Rewriting Dubrovnik's History Through Game Of Thrones

Tucked behind the walls of the Old Town of Dubrovnik, a city at the southern end of Croatia, is a student hostel that rents out a room with a sign reading “Tyrion Lannister slept here”. A lost Peter Dinklage crashed there after a night of partying with the rest of the show’s cast.

Irrespective of a backlash from fans, the final season of  Game Of Thrones – which aired this May – garnered a record 32 Emmy nominations, and the finale had 19.3 million viewers tuning in. To put it into perspective, that’s about 5 times the population of Croatia.

A dragon's eye view of Dubrovnik.
A dragon’s eye view of Dubrovnik.

Dubrovnik doubles up as King’s Landing in the GoT universe. Walking through the narrow and lively lanes of the historic Old Town, you’ll find at least half-a-dozen stores selling cute bobbleheads of Jon Snow and coasters bearing the House Targaryen sigil. The locals are accustomed to casually spotting cast members, who became regular visitors over the 8 years the show was being filmed. Many of these locals have also been extras on the show.

I signed up for a guided Game of Thrones walking tour – one of the things ‘you must do in Dubrovnik’. The tour guide congregated a group of 20 people next to the 600-year-old Onofrio’s Fountain, which had supplied drinking water to the town’s population. He was all set with a compilation of screenshots of specific moments from the show that featured locations in the town. The agenda was to experience Westeros up close – a dream for fanboys like me.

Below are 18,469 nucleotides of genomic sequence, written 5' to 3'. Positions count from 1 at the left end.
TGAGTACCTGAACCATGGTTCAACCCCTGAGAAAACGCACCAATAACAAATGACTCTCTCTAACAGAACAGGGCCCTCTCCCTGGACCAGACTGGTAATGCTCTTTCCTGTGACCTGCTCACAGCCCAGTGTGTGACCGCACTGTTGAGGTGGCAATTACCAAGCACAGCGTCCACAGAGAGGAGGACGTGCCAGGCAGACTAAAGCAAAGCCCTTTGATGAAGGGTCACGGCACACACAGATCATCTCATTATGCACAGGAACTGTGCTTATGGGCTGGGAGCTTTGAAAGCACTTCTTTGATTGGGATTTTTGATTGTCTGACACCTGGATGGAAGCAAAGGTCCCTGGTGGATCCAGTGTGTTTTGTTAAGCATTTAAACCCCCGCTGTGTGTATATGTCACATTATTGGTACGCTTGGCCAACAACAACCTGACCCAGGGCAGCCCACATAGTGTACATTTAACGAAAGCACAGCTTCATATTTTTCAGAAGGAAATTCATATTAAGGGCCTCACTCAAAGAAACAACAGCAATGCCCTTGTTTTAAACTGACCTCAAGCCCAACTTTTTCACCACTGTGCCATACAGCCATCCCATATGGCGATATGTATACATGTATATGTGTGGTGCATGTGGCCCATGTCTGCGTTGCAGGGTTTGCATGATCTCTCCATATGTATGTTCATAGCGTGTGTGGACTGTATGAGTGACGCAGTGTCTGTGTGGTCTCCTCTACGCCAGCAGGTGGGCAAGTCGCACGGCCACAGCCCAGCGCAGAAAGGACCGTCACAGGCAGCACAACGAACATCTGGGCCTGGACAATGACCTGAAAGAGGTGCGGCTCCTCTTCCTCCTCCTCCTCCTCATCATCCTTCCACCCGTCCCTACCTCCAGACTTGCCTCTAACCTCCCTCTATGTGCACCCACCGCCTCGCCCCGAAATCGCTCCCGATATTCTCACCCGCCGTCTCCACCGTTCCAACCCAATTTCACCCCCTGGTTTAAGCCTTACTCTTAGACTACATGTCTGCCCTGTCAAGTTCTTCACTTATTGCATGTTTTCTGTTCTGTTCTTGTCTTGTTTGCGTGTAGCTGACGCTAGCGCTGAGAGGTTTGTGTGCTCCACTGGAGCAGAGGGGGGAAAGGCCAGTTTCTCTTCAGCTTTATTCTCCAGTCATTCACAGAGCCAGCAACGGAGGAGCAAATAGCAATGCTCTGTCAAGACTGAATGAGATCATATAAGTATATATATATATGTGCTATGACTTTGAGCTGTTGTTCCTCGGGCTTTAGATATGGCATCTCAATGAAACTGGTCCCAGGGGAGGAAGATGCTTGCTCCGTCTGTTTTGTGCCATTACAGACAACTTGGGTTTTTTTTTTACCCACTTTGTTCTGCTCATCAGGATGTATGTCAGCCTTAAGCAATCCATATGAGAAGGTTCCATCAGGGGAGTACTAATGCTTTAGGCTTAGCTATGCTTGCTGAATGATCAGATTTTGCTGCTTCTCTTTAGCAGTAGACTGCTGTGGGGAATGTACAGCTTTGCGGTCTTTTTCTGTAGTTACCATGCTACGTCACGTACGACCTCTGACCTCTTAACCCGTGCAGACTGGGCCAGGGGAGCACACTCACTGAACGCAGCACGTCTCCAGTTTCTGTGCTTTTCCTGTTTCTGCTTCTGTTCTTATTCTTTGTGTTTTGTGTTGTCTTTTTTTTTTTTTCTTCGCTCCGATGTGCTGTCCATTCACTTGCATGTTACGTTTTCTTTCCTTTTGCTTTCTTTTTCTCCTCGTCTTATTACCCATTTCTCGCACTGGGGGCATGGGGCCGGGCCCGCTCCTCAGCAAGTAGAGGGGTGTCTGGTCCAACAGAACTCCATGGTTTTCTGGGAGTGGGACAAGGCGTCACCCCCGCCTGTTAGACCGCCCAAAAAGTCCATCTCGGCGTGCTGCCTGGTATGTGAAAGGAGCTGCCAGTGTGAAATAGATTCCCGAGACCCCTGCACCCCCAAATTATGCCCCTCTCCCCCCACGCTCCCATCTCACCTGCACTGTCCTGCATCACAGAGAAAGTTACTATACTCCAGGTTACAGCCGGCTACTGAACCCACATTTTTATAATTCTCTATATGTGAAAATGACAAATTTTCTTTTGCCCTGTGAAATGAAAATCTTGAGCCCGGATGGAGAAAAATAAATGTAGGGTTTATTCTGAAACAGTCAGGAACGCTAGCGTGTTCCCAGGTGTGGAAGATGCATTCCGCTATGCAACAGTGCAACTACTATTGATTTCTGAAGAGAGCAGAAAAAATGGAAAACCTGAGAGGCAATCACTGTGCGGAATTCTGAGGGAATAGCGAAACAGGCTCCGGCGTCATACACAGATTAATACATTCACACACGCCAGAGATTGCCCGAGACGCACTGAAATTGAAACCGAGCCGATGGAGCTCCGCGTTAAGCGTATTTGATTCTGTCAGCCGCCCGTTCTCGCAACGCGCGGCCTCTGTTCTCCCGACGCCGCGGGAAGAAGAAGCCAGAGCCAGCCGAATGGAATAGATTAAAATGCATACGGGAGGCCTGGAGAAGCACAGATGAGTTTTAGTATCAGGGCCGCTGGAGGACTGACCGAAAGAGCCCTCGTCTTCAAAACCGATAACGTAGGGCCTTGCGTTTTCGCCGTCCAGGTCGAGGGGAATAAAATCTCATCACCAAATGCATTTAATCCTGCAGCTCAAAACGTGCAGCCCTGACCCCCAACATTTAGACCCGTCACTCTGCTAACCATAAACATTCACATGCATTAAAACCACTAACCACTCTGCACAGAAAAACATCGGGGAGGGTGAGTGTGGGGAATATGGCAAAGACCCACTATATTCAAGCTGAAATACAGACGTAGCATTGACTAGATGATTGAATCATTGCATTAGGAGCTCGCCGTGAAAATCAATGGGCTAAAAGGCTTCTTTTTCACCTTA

Inside the Lovrijenac
Inside the Lovrijenac.

Our first stop was the Lovrijenac Fortress, or the interiors of the Red Keep. With 80,000 steps to its entrance (at least, that’s what it felt like), overlooking the pristine blue waters of the Adriatic, I wondered how the crew managed to get equipment all the way up. The Fortress had served as a point of defence from Venetian invasions in the 11th century, and was also where The Hound threw a knight off the bridge into the sea and where Joffrey’s nameday celebrations were held.

We walked back over to ‘Pile Gate’, the town’s main entrance. At one point in history, it was decided that the gate would always remain open to symbolise that entry was open to all, and not just the wealthy, as it had in the past. The GoT crew initially demanded that the gate be shut to film the riots of King’s Landing in season 2, but the locals protested. Finally, they agreed to leave it ajar as a mark of respect.

The ‘shame mojito’ and the Historic Stairs at Jezuit Street.

We then walked down the streets of Old Town, which were lined with green, wooden apartment windows. We were told that their owners were paid $100 per day by HBO to keep them shut during the shooting. This led us to the Historic Stairs at Jezuit Street – the steps to the Great Sept of Baelor. Capitalising on the (in)famous “walk of atonement”, in which a naked Cersei Lannister is paraded down the street while citizens jeer, a shop at the end of the steps sells a “shame mojito”. I bet Lena Headey’s body double could’ve used a couple of those. With this, our walk had ended.

A GoT walk is incomplete without sitting on the Iron Throne. A souvenir store, which had a replica, was filled with excited fans clamouring for a photo on the coveted Iron Throne.

By the end of it, you realise that the city’s own rich history was usurped by the fictional history of Game of Thrones. Its significance as a trade centre around the 16th century and its siege by the Serbs in 1991 pales in the face of the (fictional) Battle Of Blackwater Bay. The city has become synonymous with King’s Landing. Significant historic structures were scantily populated as compared to the merchandise stores, which were overflowing with tourists. It seemed as though the charm of the destination had been redefined by Game of Thrones – for better or worse.

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